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There has to be a built in way of doing this, right?

class Object
  def send_chain(arr)
    o=self
    arr.each{|a| o=o.send(a) }
    return o
  end
end
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1  
I'm not sure, but I've gone down paths like this before, and I generally find that they lead to a bad implementation of something. What is it you're actually attempting to accomplish? Maybe there is an existing programming pattern that would benefit you more. –  Topher Fangio Nov 4 '10 at 17:30
1  
Eh, it's just a rake task to output some columns from some ActiveRecord models. It accepts an array of strings, with each string representing either a model's attribute/method or a model's associated model's attribute/method. So, I want to give it something like ["date", "title", "color", "author.name"] for the "Book" model and have it print out the attributes and the associated author's name attribute. I guess I could write out methods for Book that would return self.author.name, but just wanted something quick for this one-off rake output task. –  Zando Nov 4 '10 at 17:40
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2 Answers

up vote 16 down vote accepted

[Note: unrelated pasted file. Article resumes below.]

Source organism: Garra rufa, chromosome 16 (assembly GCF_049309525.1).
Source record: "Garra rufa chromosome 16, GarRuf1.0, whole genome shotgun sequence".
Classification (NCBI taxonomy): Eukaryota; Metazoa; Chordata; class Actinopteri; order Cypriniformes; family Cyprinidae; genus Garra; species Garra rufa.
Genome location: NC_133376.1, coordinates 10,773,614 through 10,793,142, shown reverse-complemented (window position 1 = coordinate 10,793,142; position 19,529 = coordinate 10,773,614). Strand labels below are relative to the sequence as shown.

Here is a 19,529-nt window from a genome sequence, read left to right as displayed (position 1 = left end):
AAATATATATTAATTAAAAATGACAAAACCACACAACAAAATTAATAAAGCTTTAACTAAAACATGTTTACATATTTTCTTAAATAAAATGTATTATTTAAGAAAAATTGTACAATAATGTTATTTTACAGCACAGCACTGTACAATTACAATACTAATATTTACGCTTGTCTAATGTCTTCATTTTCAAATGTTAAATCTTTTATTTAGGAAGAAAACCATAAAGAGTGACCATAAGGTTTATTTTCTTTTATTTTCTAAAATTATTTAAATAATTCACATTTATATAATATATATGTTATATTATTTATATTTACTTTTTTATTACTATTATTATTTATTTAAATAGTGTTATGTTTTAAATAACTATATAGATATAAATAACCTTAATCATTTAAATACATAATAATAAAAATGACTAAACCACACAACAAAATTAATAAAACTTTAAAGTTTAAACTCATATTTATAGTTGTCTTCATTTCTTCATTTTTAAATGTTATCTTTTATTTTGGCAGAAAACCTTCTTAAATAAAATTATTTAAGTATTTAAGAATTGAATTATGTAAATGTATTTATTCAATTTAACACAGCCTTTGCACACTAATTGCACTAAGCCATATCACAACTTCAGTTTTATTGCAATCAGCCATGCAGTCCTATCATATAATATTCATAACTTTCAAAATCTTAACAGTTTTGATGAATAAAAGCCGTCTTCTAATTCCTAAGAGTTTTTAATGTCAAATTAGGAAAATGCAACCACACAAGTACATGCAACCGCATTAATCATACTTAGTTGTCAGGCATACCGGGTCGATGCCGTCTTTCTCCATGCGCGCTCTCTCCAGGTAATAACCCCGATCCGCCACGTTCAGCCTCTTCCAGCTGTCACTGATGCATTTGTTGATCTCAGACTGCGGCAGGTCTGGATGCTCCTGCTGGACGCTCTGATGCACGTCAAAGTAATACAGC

I just ran across this and it really begs for inject:

def send_chain(arr)
  arr.inject(self) {|o, a| o.send(a); o }
end
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1  
Nice. Way better answer. –  Kyle Heironimus Aug 23 '12 at 3:30
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No, there isn't a built in way to do this. What you did is simple and concise enough, not to mention dangerous. Be careful when using it.

On another thought, this can be extended to accept arguments as well:

class Object
  def send_chain(*args)
    o=self
    args.each do |arg|
      case arg
      when Symbol, String
        o = o.send arg # send single symbol or string without arguments
      when Array
        o = o.send *arg # smash the inner array into method name + arguments
      else
        raise ArgumentError
      end
    end
    return o
  end
end

this would let you pass a method name with its arguments in an array, like;

test = MyObject.new
test.send_chain :a_method, [:a_method_with_args, an_argument, another_argument], :another_method
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Just being nitpicky here, but keeping in line with Ruby idioms, this really should be duck-typed. –  Russ Bradberry Nov 13 '13 at 18:36
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